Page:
Eleanor Roosevelt was an American diplomat and activist who served as the First Lady of the United States from 1933 to 1945 during her husband President Franklin D. Roosevelt‘s four terms in office, making her the longest serving First Lady of the United States. Roosevelt then served as United States Delegate to the United Nations General Assembly from 1945 to 1952. She was vocal in her support of the civil rights movement. The Roosevelts (who were distant cousins) were married on this day, March 18, in 1905.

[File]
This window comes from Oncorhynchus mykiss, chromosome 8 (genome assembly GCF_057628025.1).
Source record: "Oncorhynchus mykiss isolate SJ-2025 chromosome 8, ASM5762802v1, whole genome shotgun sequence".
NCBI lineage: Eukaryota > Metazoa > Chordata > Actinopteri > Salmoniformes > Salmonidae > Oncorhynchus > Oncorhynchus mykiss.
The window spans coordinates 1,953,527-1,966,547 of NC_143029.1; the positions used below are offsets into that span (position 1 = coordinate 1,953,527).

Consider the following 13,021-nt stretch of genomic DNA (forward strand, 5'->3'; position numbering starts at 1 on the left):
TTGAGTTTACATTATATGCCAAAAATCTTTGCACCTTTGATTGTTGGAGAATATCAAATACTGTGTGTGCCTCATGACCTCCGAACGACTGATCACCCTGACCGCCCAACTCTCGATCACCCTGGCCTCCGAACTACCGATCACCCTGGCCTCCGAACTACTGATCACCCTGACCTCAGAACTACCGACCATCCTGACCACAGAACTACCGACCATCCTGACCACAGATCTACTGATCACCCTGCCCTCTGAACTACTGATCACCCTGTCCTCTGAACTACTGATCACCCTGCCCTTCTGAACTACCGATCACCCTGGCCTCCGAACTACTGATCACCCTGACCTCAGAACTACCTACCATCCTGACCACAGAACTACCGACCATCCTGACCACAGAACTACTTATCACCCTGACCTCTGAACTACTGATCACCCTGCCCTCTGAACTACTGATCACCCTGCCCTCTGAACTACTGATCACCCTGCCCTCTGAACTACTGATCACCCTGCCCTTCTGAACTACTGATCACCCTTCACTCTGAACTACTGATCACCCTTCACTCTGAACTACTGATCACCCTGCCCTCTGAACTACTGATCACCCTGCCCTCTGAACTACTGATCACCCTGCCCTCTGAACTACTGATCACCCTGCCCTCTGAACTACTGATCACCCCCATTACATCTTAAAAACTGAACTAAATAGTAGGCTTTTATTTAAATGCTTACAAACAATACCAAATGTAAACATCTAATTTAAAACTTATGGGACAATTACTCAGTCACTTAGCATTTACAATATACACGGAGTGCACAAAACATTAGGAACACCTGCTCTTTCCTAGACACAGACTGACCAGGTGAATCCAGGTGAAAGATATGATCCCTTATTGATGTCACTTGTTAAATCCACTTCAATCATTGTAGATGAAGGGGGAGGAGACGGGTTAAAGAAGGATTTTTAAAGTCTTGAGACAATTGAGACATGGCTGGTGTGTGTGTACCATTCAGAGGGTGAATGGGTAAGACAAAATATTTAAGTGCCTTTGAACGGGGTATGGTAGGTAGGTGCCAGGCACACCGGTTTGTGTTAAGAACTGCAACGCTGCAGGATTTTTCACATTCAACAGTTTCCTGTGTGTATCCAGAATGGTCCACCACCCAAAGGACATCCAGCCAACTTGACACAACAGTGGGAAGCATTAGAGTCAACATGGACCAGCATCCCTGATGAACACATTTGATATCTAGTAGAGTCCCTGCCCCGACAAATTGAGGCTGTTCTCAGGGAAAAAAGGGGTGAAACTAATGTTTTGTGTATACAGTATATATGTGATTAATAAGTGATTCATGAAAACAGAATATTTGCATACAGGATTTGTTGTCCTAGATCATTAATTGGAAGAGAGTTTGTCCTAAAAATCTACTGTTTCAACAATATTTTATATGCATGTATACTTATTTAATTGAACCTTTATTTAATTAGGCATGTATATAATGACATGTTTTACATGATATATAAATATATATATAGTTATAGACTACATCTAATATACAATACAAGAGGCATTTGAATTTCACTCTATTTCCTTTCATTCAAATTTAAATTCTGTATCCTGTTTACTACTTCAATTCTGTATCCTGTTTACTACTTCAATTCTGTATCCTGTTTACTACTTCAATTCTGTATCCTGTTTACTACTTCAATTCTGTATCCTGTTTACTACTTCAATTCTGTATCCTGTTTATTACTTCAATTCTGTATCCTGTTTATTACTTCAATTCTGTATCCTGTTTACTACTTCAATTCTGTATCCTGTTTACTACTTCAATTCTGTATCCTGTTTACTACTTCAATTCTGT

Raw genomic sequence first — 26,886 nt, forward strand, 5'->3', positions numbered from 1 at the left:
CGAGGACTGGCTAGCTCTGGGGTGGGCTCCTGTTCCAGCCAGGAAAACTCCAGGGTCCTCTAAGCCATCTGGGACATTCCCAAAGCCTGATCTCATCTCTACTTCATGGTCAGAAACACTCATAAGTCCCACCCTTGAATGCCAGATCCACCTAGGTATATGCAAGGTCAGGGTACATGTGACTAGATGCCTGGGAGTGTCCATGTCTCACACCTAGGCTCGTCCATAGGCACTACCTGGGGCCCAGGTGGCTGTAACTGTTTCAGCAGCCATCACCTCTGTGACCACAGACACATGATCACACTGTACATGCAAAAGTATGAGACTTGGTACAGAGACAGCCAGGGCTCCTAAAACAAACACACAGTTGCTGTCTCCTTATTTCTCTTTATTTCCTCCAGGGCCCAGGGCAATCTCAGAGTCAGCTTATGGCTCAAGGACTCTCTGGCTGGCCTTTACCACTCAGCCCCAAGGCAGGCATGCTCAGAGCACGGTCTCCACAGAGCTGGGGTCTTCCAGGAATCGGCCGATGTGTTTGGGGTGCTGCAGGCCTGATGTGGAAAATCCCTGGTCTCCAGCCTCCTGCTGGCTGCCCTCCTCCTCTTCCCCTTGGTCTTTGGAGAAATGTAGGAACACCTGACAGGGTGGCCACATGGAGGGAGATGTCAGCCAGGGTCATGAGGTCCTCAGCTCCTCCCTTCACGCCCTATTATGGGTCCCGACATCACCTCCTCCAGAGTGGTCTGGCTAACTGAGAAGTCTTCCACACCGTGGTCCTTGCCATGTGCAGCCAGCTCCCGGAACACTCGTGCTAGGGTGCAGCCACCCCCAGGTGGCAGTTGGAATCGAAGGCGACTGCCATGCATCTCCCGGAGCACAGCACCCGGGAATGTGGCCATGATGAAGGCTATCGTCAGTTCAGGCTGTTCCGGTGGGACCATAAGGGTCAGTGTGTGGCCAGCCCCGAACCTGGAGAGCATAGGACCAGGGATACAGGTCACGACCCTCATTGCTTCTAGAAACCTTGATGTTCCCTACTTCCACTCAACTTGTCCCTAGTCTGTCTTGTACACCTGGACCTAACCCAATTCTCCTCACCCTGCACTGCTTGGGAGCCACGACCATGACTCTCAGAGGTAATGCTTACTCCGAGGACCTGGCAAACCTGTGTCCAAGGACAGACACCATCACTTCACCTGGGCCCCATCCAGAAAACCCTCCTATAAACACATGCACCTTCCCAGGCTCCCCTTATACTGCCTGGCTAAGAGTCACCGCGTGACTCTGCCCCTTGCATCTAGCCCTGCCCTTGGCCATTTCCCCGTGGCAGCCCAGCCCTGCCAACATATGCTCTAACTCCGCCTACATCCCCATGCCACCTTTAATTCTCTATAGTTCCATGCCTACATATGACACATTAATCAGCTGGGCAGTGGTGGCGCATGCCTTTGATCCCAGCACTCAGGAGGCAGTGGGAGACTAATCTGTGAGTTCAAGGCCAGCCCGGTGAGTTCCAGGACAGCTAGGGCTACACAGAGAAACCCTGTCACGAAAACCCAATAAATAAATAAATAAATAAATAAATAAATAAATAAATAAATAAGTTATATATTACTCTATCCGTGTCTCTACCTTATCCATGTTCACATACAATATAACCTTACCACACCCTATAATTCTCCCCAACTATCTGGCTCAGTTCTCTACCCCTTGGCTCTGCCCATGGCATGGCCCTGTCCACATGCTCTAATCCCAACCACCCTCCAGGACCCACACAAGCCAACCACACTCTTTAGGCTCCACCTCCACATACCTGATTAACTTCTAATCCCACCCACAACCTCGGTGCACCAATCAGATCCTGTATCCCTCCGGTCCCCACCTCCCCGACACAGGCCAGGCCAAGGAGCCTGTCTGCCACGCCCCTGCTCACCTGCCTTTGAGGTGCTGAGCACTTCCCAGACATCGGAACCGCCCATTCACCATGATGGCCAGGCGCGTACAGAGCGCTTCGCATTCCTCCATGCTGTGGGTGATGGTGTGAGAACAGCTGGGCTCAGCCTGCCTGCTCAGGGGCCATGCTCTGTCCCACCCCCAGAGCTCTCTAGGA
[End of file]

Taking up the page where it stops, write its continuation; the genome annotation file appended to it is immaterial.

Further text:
According to Wikipedia, the Roosevelts’ marriage was complicated from the beginning by Franklin’s controlling mother, Sara, and after Eleanor discovered her husband’s affair with Lucy Mercer in 1918, she resolved to seek fulfillment in leading a public life of her own. She persuaded Franklin to stay in politics after he was stricken with a paralytic illness in 1921, which cost him the normal use of his legs, and began giving speeches and appearing at campaign events in his place.
Following Franklin’s election as Governor of New York in 1928, and throughout the remainder of Franklin’s public career in government, Roosevelt regularly made public appearances on his behalf, and as First Lady, while her husband served as President, she significantly reshaped and redefined the role of First Lady.